SHREVEPORT, LA -- Mitt Romney said Friday afternoon that President Barack Obama should “apologize” to the American people for policies that the Republican presidential hopeful says have created “deficits that are too large” and “jobs that are too few.”
The remarks, delivered at the foot of a natural gas rig in northern Louisiana one day before this state’s primary, took the president to task over delaying construction of the Keystone XL Pipeline, which would carry oil from Canada through the United States into Texas.
Thursday, Obama said he would speed permitting for construction of the southern half of the pipeline.
“This week he’s been taking credit for the lower half of the Keystone Pipeline being built. If I’m president, we’ll get the upper half built,” Romney said amid applause.
The Friday event was held in an area that has seen a flurry of natural gas exploration of the so-called Haynesville Shale, which runs underneath northwestern Louisiana and east Texas.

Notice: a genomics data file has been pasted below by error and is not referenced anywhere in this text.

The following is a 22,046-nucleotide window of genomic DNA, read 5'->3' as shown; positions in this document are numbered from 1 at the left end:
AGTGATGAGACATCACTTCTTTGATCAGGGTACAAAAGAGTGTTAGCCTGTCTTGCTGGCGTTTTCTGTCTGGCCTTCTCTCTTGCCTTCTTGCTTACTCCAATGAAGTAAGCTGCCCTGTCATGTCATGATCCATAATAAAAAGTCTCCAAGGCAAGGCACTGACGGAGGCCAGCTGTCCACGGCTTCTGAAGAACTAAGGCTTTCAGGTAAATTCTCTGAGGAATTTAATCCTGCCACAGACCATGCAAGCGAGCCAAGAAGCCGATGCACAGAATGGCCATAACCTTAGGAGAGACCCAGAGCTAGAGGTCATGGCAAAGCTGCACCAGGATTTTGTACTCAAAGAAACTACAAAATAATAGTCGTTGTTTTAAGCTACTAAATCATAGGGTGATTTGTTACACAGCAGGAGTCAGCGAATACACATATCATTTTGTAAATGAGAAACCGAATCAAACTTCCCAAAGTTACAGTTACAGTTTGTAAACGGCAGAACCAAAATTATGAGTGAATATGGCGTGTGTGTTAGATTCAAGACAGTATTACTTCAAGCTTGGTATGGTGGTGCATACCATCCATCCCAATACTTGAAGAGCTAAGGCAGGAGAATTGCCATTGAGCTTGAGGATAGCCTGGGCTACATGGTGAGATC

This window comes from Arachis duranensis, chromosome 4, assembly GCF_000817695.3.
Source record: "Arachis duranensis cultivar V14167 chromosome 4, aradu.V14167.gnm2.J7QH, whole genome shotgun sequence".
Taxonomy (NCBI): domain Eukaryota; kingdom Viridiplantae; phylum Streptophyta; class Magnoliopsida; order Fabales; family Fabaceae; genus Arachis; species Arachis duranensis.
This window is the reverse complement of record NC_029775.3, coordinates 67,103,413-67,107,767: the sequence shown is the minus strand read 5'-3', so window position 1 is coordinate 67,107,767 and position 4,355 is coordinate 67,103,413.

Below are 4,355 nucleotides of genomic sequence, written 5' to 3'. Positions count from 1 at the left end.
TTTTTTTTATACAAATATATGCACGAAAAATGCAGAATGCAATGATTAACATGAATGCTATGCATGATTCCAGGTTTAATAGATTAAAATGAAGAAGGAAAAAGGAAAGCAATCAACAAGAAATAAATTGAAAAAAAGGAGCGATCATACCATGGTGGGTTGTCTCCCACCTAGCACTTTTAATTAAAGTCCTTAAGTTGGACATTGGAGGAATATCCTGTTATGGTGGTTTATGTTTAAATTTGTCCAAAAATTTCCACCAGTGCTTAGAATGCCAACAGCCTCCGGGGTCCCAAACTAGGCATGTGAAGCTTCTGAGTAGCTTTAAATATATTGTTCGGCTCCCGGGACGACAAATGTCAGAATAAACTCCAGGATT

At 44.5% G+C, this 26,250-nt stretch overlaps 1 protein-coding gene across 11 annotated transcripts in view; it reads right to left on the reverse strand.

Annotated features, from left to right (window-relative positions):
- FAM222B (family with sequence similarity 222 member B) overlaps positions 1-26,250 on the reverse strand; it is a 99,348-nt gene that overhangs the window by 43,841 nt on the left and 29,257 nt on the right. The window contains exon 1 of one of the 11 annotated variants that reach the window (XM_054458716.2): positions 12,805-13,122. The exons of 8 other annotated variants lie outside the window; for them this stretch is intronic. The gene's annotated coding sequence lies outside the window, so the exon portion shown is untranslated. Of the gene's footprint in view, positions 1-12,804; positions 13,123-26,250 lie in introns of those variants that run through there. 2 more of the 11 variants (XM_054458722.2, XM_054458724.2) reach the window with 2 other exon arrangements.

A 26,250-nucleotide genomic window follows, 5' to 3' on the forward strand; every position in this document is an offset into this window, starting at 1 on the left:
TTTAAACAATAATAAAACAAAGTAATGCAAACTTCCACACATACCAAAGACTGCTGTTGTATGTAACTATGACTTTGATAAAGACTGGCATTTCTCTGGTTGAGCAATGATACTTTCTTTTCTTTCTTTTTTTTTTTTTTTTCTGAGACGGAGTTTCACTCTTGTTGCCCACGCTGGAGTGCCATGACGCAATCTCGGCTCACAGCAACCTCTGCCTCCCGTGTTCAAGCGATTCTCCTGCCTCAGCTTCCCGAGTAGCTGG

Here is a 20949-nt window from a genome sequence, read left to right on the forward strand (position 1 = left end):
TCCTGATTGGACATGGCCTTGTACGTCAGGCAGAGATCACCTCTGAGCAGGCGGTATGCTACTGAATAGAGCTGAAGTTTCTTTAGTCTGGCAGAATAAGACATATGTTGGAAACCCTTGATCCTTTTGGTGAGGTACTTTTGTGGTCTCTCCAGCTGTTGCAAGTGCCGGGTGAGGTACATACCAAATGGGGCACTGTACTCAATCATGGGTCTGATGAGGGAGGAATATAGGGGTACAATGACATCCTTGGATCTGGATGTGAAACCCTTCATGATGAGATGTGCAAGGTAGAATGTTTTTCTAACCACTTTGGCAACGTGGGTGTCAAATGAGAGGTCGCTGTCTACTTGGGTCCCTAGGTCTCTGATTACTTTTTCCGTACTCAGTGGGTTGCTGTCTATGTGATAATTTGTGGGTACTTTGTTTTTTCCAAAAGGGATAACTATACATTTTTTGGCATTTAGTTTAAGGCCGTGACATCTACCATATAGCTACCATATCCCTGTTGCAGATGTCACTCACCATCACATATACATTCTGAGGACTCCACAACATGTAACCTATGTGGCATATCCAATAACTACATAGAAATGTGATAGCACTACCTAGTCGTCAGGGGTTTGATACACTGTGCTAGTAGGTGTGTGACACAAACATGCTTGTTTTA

The setting seemed chosen at least in part to answer Obama’s own two-day tour this week of key swing states where the president defended his administration’s energy policies amid rising gasoline prices.
“I’m reminded of another tour he took at the beginning of his administration. Remember, he went around the Middle East and apologized for America,” Romney said, referring to a series of trips during 2009 that included a speech in Cairo that drew criticism from conservative corners of the foreign policy world.
“I think he’s got his tours backward,” Romney continued. “On his tour of the states here, where he’s been taking credit, he should have apologized for his policies.”
The event also marked the second time in one day that Romney addressed the shooting death of Florida teenager Trayvon Martin, a story that has ignited a national discussion about race and gun laws.
Calling Martin’s death a “terrible tragedy,” Romney told reporters here in Shreveport that it was appropriate for the district attorney to have called a grand jury investigation into the Feb. 26 shooting in Sanford, Florida.
The shooter, an armed neighborhood watchman, has not been arrested.
“Our hearts go out to his family, his loved ones, his friends,” Romney said about Martin's death. “This shouldn't have happened.”
In a written statement, Romney earlier called for an investigation into the shooting.
Romney’s statements came on the same day that Obama made his first comments on the case. Speaking to reporters from the White House Rose Garden during his announcement of a nominee for president of the World Bank, Obama said, “If I had a son, he’d look like Trayvon.”